Thorsen is tall and athletic, with long, light-brown hair and a welcoming smile. In blue scrubs and a white coat, she looks right at home at Women & Infants Hospital, where she was completing a clinical rotation last fall. It turns out her mother is a nurse in the neonatal intensive care unit there. “She’s a huge inspiration to me,” Thorsen says.

She loved science, and wanted a career where she could help people and work on a team. Then an injury she sustained as a track and field athlete at La Salle Academy pointed her toward medical school. “I was inspired by the way [my doctors]interacted with me and cared for me,” she says.

Thorsen was accepted to Brown’s eight-year Program in Liberal Medical Education (PLME), which guarantees admission to the Warren Alpert Medical School. As an undergraduate she studied public health. It changed her notion of what a physician can be: someone who, in addition to caring and advocating for her patients, can think in a big-picture way about the communities they live in, the policies that affect them, and their health outcomes as a group.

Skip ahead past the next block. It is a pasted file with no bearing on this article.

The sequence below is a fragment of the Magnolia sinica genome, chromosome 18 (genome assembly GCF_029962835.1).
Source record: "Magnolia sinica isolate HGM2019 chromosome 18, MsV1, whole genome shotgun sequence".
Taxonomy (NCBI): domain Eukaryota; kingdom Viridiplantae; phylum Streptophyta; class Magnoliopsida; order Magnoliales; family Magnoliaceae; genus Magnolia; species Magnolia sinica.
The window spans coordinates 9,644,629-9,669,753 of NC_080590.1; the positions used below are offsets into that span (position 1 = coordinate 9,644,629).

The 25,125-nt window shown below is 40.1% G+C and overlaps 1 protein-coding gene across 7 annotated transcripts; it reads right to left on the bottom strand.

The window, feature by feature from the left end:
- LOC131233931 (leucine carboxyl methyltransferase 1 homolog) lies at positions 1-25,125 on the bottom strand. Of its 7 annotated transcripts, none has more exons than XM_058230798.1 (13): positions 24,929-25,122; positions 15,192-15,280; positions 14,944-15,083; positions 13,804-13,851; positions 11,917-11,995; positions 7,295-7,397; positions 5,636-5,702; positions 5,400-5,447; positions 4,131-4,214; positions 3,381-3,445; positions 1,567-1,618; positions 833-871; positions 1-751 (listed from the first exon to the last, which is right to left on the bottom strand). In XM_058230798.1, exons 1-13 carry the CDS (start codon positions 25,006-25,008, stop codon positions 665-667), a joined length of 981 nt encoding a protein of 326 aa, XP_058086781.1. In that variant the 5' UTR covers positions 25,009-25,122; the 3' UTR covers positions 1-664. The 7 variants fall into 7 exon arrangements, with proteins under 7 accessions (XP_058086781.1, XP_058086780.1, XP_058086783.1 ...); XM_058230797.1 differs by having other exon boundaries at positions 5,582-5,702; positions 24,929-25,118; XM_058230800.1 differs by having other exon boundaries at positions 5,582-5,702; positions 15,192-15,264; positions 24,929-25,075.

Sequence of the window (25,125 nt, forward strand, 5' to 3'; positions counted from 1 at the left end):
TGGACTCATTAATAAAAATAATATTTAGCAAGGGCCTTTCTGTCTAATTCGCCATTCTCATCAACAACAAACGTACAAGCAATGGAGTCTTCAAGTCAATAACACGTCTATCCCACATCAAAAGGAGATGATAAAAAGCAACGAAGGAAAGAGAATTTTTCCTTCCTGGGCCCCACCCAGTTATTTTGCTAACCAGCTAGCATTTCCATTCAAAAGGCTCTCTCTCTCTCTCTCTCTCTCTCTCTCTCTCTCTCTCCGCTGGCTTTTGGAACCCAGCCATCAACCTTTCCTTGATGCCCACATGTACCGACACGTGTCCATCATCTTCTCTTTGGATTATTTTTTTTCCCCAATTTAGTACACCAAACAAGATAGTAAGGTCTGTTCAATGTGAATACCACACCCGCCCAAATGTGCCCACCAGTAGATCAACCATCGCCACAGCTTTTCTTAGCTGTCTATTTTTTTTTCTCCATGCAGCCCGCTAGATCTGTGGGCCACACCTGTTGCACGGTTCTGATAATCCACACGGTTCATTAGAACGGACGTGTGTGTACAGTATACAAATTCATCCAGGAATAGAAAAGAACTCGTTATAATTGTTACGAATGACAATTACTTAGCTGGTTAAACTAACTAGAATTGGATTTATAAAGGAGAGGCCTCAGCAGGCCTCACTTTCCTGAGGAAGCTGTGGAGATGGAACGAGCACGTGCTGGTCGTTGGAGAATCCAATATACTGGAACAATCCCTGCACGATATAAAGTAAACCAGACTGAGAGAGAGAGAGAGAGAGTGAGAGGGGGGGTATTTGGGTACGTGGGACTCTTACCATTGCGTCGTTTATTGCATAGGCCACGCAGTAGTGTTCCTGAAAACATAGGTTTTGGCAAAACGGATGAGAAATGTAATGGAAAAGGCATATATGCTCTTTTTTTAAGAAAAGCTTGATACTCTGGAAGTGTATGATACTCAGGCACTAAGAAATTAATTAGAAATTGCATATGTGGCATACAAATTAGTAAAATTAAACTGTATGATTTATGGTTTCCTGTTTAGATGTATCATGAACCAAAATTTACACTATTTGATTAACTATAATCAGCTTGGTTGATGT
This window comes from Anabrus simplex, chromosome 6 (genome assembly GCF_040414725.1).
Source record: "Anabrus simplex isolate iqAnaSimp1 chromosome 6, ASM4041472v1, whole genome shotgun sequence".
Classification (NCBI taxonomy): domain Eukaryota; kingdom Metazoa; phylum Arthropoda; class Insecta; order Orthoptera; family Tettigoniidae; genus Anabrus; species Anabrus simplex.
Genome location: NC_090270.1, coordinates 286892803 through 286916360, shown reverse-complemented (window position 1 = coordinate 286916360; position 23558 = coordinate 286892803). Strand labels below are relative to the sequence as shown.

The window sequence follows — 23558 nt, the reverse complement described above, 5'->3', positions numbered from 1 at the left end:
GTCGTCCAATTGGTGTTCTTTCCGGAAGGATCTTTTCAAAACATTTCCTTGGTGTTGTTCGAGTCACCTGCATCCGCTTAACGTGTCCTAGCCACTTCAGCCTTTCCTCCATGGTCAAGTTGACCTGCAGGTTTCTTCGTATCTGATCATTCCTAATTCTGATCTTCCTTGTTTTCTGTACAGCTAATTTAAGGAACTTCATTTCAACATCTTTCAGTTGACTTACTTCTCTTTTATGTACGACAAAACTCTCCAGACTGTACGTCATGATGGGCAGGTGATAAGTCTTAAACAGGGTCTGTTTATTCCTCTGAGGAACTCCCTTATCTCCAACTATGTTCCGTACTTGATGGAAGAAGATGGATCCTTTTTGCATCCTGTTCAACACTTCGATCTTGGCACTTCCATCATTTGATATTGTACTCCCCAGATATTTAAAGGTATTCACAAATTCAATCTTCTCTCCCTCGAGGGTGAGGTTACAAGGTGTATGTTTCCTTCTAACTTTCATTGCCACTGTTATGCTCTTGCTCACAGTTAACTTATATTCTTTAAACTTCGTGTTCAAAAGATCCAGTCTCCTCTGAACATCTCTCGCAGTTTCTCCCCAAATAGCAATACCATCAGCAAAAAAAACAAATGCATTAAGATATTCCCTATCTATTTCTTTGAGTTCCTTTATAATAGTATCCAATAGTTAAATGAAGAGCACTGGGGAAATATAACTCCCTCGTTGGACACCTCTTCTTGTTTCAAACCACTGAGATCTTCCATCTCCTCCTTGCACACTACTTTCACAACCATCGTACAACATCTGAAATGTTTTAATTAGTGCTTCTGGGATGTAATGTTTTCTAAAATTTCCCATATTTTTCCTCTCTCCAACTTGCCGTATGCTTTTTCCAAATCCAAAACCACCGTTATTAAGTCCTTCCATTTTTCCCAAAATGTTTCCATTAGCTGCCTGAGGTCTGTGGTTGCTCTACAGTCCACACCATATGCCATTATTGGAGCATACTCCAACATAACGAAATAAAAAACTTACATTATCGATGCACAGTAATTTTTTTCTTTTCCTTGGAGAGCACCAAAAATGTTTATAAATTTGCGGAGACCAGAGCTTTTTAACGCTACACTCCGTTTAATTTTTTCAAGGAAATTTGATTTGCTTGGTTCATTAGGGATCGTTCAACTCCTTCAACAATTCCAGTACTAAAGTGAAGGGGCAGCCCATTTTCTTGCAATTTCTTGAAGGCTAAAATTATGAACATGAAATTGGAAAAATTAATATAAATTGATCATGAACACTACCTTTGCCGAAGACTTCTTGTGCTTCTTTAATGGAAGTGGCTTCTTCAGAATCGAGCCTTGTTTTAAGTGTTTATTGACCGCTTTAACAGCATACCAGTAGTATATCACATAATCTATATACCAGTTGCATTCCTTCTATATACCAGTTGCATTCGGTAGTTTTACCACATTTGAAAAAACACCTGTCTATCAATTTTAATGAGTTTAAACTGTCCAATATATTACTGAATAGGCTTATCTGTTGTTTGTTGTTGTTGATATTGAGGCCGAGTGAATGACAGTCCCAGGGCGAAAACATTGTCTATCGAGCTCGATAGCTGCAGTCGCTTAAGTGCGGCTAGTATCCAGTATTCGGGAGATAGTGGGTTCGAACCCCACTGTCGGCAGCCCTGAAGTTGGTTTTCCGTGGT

“The public health I can do outside of clinical practice I’m really excited about: population health, health equity,” she says. “I didn’t know about these things in high school that excite and invigorate me now.”

Ip, who is dean of the PLME, hired Thorsen as a teaching assistant for her PLME senior seminar. “She was a leader. People are naturally drawn to her,” Ip says. Thorsen showed an early interest in service and social justice, Ip adds, as an intern for the state Department of Children, Youth, and Families, an undergraduate peer adviser, and a tutor to refugee children. “Margie was always committed to helping and being an advocate for patients,” she says.